Uncharted territory

Derek Sivers, you inspire me. You reminded me today to keep moving out the boundaries in order to make my world bigger, to expand my comfort zone. I read your post, Push, Push, Push, and I thought about all the things I’ve done lately to expand my horizons. It was a short session.

Yes, I dove through mud and scaled walls and leapt over fire last weekend in the Warrior Dash. But I’ve done it before.

Yes, I rode 190 miles on a bicycle over hill and dale through Massachusetts to raise money for cancer research. But I’ve done that before, too.

Those are all the recent highlights I can conjure, and they don’t amount to much because they no longer represent uncharted territory to me. After all, the whole point of pushing is to overcome the fear, to master the feat:

I love that when we push push push, we expand our comfort zone. Things that used to feel intimidating now are as comfortable as home. –Derek Sivers

The consequence of not pushing the boundaries, big or small, is not that my world stays the same. Actually, without continuing to push outward, the weight of the unexplored begins to pile up, and my world starts to collapse upon itself. It begins to shrink until I find myself confined in a tiny box.

Thankfully, that state is never permanent. ANYone can expand her world at ANY time. One of my grandmothers bought a computer and taught herself to use it when she was in her 70s. The other grandmother elected to undergo hip surgery and painful rehabilitation at age 98. An uncle elected to undergo a DNA test at age 65 and found his family, flying to meet them a continent and a language away.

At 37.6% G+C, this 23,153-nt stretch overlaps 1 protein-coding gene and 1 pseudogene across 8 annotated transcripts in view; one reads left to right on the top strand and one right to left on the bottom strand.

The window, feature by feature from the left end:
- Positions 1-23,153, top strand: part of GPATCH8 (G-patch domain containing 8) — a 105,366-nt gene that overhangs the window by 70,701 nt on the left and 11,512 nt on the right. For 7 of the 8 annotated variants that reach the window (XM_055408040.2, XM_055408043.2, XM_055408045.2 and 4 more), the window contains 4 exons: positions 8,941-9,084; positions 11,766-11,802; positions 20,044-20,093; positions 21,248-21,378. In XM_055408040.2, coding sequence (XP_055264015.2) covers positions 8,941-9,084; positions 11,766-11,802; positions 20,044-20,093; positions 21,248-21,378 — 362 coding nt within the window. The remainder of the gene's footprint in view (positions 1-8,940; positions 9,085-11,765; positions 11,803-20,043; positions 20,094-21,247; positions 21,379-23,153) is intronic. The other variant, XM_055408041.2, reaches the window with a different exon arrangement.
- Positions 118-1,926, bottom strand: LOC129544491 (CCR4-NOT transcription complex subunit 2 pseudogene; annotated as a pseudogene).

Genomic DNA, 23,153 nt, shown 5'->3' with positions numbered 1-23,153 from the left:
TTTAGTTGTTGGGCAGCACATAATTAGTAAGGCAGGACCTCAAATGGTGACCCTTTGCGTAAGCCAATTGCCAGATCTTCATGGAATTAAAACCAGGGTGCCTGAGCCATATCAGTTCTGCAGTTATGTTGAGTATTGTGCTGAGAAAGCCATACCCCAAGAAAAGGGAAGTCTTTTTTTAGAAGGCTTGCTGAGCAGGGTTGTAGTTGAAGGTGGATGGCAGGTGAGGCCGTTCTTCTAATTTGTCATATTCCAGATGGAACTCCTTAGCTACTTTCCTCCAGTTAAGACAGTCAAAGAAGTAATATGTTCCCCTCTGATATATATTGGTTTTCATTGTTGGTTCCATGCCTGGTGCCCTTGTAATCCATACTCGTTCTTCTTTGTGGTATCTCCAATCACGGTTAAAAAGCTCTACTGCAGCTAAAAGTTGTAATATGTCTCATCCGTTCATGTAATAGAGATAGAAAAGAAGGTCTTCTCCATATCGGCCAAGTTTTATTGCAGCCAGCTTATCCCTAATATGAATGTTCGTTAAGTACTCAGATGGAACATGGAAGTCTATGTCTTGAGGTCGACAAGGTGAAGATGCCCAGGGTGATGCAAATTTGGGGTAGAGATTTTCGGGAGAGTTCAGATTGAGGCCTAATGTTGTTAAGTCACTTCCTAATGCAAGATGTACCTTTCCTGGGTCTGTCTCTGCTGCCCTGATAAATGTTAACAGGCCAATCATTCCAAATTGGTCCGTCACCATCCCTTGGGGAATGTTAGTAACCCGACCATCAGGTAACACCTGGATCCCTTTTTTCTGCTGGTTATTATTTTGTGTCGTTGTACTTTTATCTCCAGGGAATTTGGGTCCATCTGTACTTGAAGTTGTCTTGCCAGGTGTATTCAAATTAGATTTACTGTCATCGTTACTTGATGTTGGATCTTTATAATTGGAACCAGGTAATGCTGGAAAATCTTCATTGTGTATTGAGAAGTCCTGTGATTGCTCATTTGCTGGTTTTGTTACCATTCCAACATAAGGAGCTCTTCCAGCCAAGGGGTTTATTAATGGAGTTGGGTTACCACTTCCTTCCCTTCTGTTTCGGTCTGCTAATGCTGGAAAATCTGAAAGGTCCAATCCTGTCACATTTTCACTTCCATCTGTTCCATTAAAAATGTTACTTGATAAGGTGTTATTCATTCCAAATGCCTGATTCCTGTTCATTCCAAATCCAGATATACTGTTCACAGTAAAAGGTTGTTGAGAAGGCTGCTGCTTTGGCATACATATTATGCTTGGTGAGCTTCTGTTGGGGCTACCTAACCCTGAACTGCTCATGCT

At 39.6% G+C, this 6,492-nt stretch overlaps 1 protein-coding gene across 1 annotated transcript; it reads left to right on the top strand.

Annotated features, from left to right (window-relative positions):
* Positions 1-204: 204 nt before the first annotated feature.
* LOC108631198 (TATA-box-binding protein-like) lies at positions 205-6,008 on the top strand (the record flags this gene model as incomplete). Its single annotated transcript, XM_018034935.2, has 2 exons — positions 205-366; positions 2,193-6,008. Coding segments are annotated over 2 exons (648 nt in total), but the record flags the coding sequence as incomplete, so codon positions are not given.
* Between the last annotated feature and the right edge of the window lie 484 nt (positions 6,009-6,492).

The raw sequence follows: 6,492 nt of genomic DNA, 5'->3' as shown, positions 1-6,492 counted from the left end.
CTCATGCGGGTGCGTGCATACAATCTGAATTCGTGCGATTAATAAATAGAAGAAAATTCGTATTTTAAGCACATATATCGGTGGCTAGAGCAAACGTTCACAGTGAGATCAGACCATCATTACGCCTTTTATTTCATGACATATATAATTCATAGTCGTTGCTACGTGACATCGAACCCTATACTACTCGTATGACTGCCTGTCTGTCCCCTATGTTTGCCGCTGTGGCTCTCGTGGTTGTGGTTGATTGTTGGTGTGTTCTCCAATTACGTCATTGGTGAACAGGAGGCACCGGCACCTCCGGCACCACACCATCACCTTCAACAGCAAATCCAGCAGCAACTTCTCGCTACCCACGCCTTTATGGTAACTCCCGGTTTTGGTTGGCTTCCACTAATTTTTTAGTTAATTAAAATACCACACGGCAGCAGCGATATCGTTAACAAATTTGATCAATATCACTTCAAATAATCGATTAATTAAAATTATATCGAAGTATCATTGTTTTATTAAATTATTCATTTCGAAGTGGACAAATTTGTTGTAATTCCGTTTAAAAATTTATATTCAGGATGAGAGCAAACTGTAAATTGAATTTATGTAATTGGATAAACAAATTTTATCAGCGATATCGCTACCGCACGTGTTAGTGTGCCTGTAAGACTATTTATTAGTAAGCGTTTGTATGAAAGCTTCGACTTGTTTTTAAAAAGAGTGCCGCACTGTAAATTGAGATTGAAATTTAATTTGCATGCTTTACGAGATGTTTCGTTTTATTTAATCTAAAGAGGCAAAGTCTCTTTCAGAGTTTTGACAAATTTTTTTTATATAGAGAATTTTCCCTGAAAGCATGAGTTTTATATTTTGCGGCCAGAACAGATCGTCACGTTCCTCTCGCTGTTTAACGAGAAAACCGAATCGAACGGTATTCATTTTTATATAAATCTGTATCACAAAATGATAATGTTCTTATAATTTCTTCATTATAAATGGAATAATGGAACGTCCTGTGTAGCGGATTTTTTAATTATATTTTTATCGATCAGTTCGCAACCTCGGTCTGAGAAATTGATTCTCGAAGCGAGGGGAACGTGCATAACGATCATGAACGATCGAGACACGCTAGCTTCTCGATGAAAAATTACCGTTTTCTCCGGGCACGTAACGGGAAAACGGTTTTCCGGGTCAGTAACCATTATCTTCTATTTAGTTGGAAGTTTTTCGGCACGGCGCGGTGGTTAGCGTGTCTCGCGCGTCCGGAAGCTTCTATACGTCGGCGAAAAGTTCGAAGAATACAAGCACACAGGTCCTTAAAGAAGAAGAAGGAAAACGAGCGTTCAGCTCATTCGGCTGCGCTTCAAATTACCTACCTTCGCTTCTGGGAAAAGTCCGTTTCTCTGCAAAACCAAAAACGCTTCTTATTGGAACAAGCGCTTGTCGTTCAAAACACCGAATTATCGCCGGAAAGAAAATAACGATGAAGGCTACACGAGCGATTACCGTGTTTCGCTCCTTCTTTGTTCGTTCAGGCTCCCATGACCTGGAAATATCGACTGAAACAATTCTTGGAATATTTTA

Pushing limits doesn’t have to be grandiose. Granted, for someone who has a pretty small comfort zone, stretching it will look a lot different than it will for someone who regularly hurdles large obstacles, but continuing to expand the territory is all that really matters. Read a book that challenges your beliefs. Try a dish that would never make it to your table at home. Take a class. Learn a new skill. Make a new friend. Conquer a fear.

Over time, I believe that pushing your limits doesn’t get you out of your comfort zone. It actually expands it.

It’s time to get out of my rut.

P.S. PLEASE read Derek’s post. It’s one of his best. Here’s a bit of it to whet your appetite:

Push, push, push. Expanding your comfort zone.

2012-08-13

I’m 40 meters underwater. It’s getting cold and dark. It’s only the third dive in my life, but I’m taking the advanced training course, and the Caribbean teacher was a little reckless, dashing ahead, leaving me alone.

The next day I’m in a government office, answering an interview, raising my right hand, becoming a citizen of Dominica.

I’m in a Muslim Indian family’s house in Staten Island, washing my feet, with the Imam waiting for my conversion ceremony. Next week they will be my family in-law. The Muslim wedding will make her extended family happy. I’ve memorized the syllables I need to say. “Ash hadu alla ilaha illallah. Ash hadu anna muhammadar rasulullah.” READ THE REST HERE.

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Cleaning sunglasses

Ohboyohboyohboy.

I haven’t been able to write for a week, not for lack of time or topic, but because I haven’t been able to sort out the jumble of thoughts in my head following my PMC ride. (In case you’ve forgotten what that is, click HERE for the facts, or HERE and HERE for the inspiration.) I’m finally able to eke something out, but I suspect this topic will be sneaking into my posts for some time to come.

I had planned for this to be my last PMC ride. The fundraising commitment is incredibly steep and the hours of long, lonely training rides have taken their toll on my psyche. I wanted to go out on a high note–one last, good ride–and I accomplished that. I had a great ride, both mentally and physically. I finished feeling full.

By the time I boarded the party boat, er, ferry back to Boston, I started having second thoughts. What if…what if I came back again?

So far, I’ve been able to rein myself in and withhold commitment until I come down from the endorphin high. It has gotten me thinking, though. Why, exactly, do I feel drawn to this ride? What keeps me and so many others coming back year after year?